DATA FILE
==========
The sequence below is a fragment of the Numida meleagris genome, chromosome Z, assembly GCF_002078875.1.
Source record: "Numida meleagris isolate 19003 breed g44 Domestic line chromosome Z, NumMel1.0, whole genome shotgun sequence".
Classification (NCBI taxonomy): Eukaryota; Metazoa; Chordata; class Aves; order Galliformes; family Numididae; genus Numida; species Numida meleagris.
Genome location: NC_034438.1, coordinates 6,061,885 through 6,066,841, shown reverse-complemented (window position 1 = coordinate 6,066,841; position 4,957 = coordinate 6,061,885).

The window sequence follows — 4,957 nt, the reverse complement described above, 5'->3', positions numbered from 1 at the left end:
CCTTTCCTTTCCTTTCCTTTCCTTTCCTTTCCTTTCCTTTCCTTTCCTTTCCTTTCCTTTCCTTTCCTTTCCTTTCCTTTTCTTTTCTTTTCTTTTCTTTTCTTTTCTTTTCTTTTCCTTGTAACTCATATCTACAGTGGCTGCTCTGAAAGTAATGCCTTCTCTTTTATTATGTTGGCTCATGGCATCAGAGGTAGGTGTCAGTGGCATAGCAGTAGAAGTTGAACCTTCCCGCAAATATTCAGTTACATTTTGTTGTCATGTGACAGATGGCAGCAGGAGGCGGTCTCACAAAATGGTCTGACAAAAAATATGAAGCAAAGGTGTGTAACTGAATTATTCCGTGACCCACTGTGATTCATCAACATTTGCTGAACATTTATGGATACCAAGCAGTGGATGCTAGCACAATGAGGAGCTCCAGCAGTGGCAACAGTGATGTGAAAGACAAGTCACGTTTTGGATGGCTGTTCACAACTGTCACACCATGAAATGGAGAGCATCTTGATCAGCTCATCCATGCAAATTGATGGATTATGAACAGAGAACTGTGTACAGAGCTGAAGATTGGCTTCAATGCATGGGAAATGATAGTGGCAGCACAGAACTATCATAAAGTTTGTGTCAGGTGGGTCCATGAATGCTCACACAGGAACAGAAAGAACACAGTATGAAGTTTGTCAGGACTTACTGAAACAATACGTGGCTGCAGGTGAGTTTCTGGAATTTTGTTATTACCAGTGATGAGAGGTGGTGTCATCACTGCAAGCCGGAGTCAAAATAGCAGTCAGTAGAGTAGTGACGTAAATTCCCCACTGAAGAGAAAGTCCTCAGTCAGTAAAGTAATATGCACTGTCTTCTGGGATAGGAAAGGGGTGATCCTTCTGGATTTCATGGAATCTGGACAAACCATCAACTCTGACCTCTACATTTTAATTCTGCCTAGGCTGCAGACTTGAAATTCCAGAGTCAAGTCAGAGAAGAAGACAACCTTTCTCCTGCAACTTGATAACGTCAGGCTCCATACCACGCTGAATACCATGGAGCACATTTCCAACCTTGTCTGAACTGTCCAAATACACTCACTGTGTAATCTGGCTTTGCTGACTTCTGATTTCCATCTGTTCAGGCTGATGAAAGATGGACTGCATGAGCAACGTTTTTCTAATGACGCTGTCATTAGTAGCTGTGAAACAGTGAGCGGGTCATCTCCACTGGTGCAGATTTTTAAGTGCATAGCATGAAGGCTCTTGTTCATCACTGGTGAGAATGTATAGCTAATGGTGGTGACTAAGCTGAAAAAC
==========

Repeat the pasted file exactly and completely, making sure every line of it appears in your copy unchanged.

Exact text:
The sequence below is a fragment of the Numida meleagris genome, chromosome Z, assembly GCF_002078875.1.
Source record: "Numida meleagris isolate 19003 breed g44 Domestic line chromosome Z, NumMel1.0, whole genome shotgun sequence".
Classification (NCBI taxonomy): Eukaryota; Metazoa; Chordata; class Aves; order Galliformes; family Numididae; genus Numida; species Numida meleagris.
Genome location: NC_034438.1, coordinates 6,061,885 through 6,066,841, shown reverse-complemented (window position 1 = coordinate 6,066,841; position 4,957 = coordinate 6,061,885).

The window sequence follows — 4,957 nt, the reverse complement described above, 5'->3', positions numbered from 1 at the left end:
CCTTTCCTTTCCTTTCCTTTCCTTTCCTTTCCTTTCCTTTCCTTTCCTTTCCTTTCCTTTCCTTTCCTTTCCTTTCCTTTTCTTTTCTTTTCTTTTCTTTTCTTTTCTTTTCTTTTCCTTGTAACTCATATCTACAGTGGCTGCTCTGAAAGTAATGCCTTCTCTTTTATTATGTTGGCTCATGGCATCAGAGGTAGGTGTCAGTGGCATAGCAGTAGAAGTTGAACCTTCCCGCAAATATTCAGTTACATTTTGTTGTCATGTGACAGATGGCAGCAGGAGGCGGTCTCACAAAATGGTCTGACAAAAAATATGAAGCAAAGGTGTGTAACTGAATTATTCCGTGACCCACTGTGATTCATCAACATTTGCTGAACATTTATGGATACCAAGCAGTGGATGCTAGCACAATGAGGAGCTCCAGCAGTGGCAACAGTGATGTGAAAGACAAGTCACGTTTTGGATGGCTGTTCACAACTGTCACACCATGAAATGGAGAGCATCTTGATCAGCTCATCCATGCAAATTGATGGATTATGAACAGAGAACTGTGTACAGAGCTGAAGATTGGCTTCAATGCATGGGAAATGATAGTGGCAGCACAGAACTATCATAAAGTTTGTGTCAGGTGGGTCCATGAATGCTCACACAGGAACAGAAAGAACACAGTATGAAGTTTGTCAGGACTTACTGAAACAATACGTGGCTGCAGGTGAGTTTCTGGAATTTTGTTATTACCAGTGATGAGAGGTGGTGTCATCACTGCAAGCCGGAGTCAAAATAGCAGTCAGTAGAGTAGTGACGTAAATTCCCCACTGAAGAGAAAGTCCTCAGTCAGTAAAGTAATATGCACTGTCTTCTGGGATAGGAAAGGGGTGATCCTTCTGGATTTCATGGAATCTGGACAAACCATCAACTCTGACCTCTACATTTTAATTCTGCCTAGGCTGCAGACTTGAAATTCCAGAGTCAAGTCAGAGAAGAAGACAACCTTTCTCCTGCAACTTGATAACGTCAGGCTCCATACCACGCTGAATACCATGGAGCACATTTCCAACCTTGTCTGAACTGTCCAAATACACTCACTGTGTAATCTGGCTTTGCTGACTTCTGATTTCCATCTGTTCAGGCTGATGAAAGATGGACTGCATGAGCAACGTTTTTCTAATGACGCTGTCATTAGTAGCTGTGAAACAGTGAGCGGGTCATCTCCACTGGTGCAGATTTTTAAGTGCATAGCATGAAGGCTCTTGTTCATCACTGGTGAGAATGTATAGCTAATGGTGGTGACTAAGCTGAAAAAC